CITAC STEEL TASK FORCE URGES BUSH ADMINISTRATION TO HEED FEDERAL RESERVE
CHAIRMAN ALAN GREENSPAN'S CALL TO END STEEL TARIFFS
Washington, DC: Federal Reserve Chairman Alan Greenspan reiterated his opposition to the Section 201 steel tariffs in an appearance before Congress on May 21, calling for the Bush Administration to eliminate the steel tariffs "quickly."
Testifying at the Joint Economic Committee of Congress, Chairman Greenspan said, "We should, as quickly as we can, take those [steel] tariffs off and open the market to competitive forces."
Greenspan also acknowledged that price increases and other market distortions caused by the steel tariffs imposed in March 2002, were forcing steel users to move production offshore and causing job losses.
"We appreciate Chairman Greenspan's testimony before Congress, which confirms what steel users have been saying for over a year: that the tariffs have caused price increases, weakened steel consumers' competitiveness, led production offshore, and caused many thousands of job losses. If we don't act quickly to terminate these tariffs, the damage will continue to worsen and more jobs will be lost," said William Gaskin, Chairman of CITAC STF.
Gaskin also cited a recent CITAC study, which showed 200,000 job losses in steel consuming industries nationwide in 2002 due to higher steel prices - the tariffs a major cause of the increased steel prices.
"The steel tariffs are clearly a drain on U.S. manufacturing as a whole. We hope that the Bush Administration considers the testimony of Chairman Greenspan and looks at all the evidence. There are thousands of tragic stories of steel consumers whose jobs and businesses are being hit hard by continuing the tariffs. The voices of the more than 12 million steel-consuming workers need to be heard," Gaskin said.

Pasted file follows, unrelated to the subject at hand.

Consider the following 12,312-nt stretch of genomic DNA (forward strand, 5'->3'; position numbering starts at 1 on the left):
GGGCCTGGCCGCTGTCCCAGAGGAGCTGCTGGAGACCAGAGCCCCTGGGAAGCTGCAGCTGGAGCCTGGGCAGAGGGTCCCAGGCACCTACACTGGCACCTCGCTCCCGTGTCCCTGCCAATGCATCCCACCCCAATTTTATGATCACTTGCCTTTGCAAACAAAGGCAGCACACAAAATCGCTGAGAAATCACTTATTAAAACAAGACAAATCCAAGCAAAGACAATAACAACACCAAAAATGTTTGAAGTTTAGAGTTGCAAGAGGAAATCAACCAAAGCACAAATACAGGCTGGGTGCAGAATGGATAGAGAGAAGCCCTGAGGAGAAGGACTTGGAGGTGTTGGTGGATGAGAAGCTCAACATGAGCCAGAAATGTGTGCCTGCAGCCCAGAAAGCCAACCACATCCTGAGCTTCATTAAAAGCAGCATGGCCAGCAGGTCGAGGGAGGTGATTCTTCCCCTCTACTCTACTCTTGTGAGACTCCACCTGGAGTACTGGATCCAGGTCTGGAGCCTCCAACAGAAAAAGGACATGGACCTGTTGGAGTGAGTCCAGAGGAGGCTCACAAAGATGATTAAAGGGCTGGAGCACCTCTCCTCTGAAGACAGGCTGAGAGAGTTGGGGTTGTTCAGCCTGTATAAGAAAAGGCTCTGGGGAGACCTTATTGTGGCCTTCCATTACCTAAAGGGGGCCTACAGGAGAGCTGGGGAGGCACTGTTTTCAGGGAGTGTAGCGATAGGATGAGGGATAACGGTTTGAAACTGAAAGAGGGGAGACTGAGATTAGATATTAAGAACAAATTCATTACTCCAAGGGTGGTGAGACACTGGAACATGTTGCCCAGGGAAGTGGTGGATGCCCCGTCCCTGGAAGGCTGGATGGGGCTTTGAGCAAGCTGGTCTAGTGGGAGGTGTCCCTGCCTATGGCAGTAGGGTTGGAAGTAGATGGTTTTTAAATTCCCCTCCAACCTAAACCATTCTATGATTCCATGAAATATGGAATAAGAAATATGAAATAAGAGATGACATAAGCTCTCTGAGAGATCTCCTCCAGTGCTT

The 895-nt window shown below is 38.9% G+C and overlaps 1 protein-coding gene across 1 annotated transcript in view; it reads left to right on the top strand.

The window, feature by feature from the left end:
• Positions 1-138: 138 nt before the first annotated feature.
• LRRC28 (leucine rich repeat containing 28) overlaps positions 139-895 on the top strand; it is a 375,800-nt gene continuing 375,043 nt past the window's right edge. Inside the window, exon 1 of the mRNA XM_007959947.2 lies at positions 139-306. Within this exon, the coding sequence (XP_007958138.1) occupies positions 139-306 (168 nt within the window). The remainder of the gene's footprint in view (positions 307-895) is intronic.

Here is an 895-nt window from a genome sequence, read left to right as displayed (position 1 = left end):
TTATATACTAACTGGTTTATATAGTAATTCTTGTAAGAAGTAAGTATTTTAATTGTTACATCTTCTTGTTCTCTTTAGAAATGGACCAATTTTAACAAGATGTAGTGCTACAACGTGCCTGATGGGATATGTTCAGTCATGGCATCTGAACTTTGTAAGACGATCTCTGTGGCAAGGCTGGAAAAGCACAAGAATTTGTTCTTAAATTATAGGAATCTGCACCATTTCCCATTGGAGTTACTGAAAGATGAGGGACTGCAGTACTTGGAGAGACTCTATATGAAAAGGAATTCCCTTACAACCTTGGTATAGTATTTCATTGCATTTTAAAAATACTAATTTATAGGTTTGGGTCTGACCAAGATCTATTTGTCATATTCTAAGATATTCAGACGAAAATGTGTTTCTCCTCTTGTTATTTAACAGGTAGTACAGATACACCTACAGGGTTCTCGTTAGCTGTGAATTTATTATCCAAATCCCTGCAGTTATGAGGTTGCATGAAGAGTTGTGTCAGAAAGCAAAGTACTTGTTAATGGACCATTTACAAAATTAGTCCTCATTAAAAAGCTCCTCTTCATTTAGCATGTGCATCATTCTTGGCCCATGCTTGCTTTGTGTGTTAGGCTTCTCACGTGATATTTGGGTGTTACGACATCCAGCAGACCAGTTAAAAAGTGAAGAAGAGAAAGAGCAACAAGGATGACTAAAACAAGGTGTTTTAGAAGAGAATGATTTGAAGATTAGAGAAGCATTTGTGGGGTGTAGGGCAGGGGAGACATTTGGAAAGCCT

The International Trade Commission (ITC), at the request of the House Ways & Means Committee, has begun an investigation into the economic impact of the steel tariffs on steel consumers and related industries such as ports. This investigation will include hearings in June to obtain personal testimony by steel consumers on the impact of the steel tariffs on their businesses and collect evidence on the effects of the tariffs.
"We urge the President to review this information and terminate the tariffs this September at the mid-point review," Gaskin concluded.
CITAC is a coalition of companies and organizations committed to promoting a trade arena where U.S. consuming industries have access to global markets for imports that enhance the international competitiveness of American firms. The CITAC Steel Task Force is comprised of steel consumers working to achieve the termination of the 201 steel tariffs by mid-point review and reform U.S. trade laws and policies to benefit U.S. steel consumers.